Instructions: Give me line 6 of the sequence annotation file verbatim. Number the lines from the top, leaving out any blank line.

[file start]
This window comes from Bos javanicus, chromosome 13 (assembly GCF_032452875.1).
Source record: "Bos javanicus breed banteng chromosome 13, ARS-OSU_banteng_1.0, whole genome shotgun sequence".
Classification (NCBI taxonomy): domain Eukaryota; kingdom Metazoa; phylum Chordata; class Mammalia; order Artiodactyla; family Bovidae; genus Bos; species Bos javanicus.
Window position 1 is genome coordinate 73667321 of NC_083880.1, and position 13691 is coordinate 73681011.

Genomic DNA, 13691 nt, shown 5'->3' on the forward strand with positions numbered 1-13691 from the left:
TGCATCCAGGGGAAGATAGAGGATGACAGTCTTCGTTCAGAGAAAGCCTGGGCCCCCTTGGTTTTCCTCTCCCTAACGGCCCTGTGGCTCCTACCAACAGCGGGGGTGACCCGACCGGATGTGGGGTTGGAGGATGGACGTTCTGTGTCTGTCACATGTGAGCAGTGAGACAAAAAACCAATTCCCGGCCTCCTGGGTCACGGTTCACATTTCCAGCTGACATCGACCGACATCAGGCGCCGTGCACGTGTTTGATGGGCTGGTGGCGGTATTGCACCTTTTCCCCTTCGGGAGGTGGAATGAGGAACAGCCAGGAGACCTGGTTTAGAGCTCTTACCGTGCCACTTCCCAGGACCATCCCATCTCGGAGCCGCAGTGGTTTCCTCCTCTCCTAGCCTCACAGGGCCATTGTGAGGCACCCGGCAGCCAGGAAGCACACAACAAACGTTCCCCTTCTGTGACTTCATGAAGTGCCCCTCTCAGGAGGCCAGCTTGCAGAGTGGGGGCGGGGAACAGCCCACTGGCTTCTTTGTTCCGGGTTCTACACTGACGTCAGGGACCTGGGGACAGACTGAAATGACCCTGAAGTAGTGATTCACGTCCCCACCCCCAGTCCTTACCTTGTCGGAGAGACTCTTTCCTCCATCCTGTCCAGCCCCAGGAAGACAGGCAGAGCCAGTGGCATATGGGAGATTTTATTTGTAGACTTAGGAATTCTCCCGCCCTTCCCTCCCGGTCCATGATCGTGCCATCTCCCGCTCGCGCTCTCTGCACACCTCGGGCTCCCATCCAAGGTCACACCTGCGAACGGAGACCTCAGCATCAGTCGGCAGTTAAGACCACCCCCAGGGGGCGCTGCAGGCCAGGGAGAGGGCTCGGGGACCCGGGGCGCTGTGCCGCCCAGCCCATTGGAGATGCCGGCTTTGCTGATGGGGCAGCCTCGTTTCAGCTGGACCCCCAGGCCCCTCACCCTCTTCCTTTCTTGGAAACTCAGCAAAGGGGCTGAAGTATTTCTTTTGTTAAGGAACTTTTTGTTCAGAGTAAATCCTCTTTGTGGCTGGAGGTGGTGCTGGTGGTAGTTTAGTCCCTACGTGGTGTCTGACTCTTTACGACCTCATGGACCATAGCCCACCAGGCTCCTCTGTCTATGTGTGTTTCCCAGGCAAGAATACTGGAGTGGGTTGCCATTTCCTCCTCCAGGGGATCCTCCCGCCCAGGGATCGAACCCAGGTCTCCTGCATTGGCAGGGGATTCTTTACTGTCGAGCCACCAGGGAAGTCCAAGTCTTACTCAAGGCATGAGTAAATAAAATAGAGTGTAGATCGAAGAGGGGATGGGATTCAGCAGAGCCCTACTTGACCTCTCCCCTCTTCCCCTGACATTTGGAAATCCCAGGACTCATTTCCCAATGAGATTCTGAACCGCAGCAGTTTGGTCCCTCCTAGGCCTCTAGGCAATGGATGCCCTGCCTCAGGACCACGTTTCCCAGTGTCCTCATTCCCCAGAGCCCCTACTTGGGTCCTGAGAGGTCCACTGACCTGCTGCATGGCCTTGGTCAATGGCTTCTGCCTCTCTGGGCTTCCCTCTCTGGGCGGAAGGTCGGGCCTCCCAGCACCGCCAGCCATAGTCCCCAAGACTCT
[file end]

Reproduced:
TGCATCCAGGGGAAGATAGAGGATGACAGTCTTCGTTCAGAGAAAGCCTGGGCCCCCTTGGTTTTCCTCTCCCTAACGGCCCTGTGGCTCCTACCAACAGCGGGGGTGACCCGACCGGATGTGGGGTTGGAGGATGGACGTTCTGTGTCTGTCACATGTGAGCAGTGAGACAAAAAACCAATTCCCGGCCTCCTGGGTCACGGTTCACATTTCCAGCTGACATCGACCGACATCAGGCGCCGTGCACGTGTTTGATGGGCTGGTGGCGGTATTGCACCTTTTCCCCTTCGGGAGGTGGAATGAGGAACAGCCAGGAGACCTGGTTTAGAGCTCTTACCGTGCCACTTCCCAGGACCATCCCATCTCGGAGCCGCAGTGGTTTCCTCCTCTCCTAGCCTCACAGGGCCATTGTGAGGCACCCGGCAGCCAGGAAGCACACAACAAACGTTCCCCTTCTGTGACTTCATGAAGTGCCCCTCTCAGGAGGCCAGCTTGCAGAGTGGGGGCGGGGAACAGCCCACTGGCTTCTTTGTTCCGGGTTCTACACTGACGTCAGGGACCTGGGGACAGACTGAAATGACCCTGAAGTAGTGATTCACGTCCCCACCCCCAGTCCTTACCTTGTCGGAGAGACTCTTTCCTCCATCCTGTCCAGCCCCAGGAAGACAGGCAGAGCCAGTGGCATATGGGAGATTTTATTTGTAGACTTAGGAATTCTCCCGCCCTTCCCTCCCGGTCCATGATCGTGCCATCTCCCGCTCGCGCTCTCTGCACACCTCGGGCTCCCATCCAAGGTCACACCTGCGAACGGAGACCTCAGCATCAGTCGGCAGTTAAGACCACCCCCAGGGGGCGCTGCAGGCCAGGGAGAGGGCTCGGGGACCCGGGGCGCTGTGCCGCCCAGCCCATTGGAGATGCCGGCTTTGCTGATGGGGCAGCCTCGTTTCAGCTGGACCCCCAGGCCCCTCACCCTCTTCCTTTCTTGGAAACTCAGCAAAGGGGCTGAAGTATTTCTTTTGTTAAGGAACTTTTTGTTCAGAGTAAATCCTCTTTGTGGCTGGAGGTGGTGCTGGTGGTAGTTTAGTCCCTACGTGGTGTCTGACTCTTTACGACCTCATGGACCATAGCCCACCAGGCTCCTCTGTCTATGTGTGTTTCCCAGGCAAGAATACTGGAGTGGGTTGCCATTTCCTCCTCCAGGGGATCCTCCCGCCCAGGGATCGAACCCAGGTCTCCTGCATTGGCAGGGGATTCTTTACTGTCGAGCCACCAGGGAAGTCCAAGTCTTACTCAAGGCATGAGTAAATAAAATAGAGTGTAGATCGAAGAGGGGATGGGATTCAGCAGAGCCCTACTTGACCTCTCCCCTCTTCCCCTGACATTTGGAAATCCCAGGACTCATTTCCCAATGAGATTCTGAACCGCAGCAGTTTGGTCCCTCCTAGGCCTCTAGGCAATGGATGCCCTGCCTCAGGACCACGTTTCCCAGTGTCCTCATTCCCCAGAGCCCCTACTTGGGTCCTGAGAGGTCCACTGACCTGCTGCATGGCCTTGGTCAATGGCTTCTGCCTCTCTGGGCTTCCCTCTCTGGGCGGAAGGTCGGGCCTCCCAGCACCGCCAGCCATAGTCCCCAAGACTCT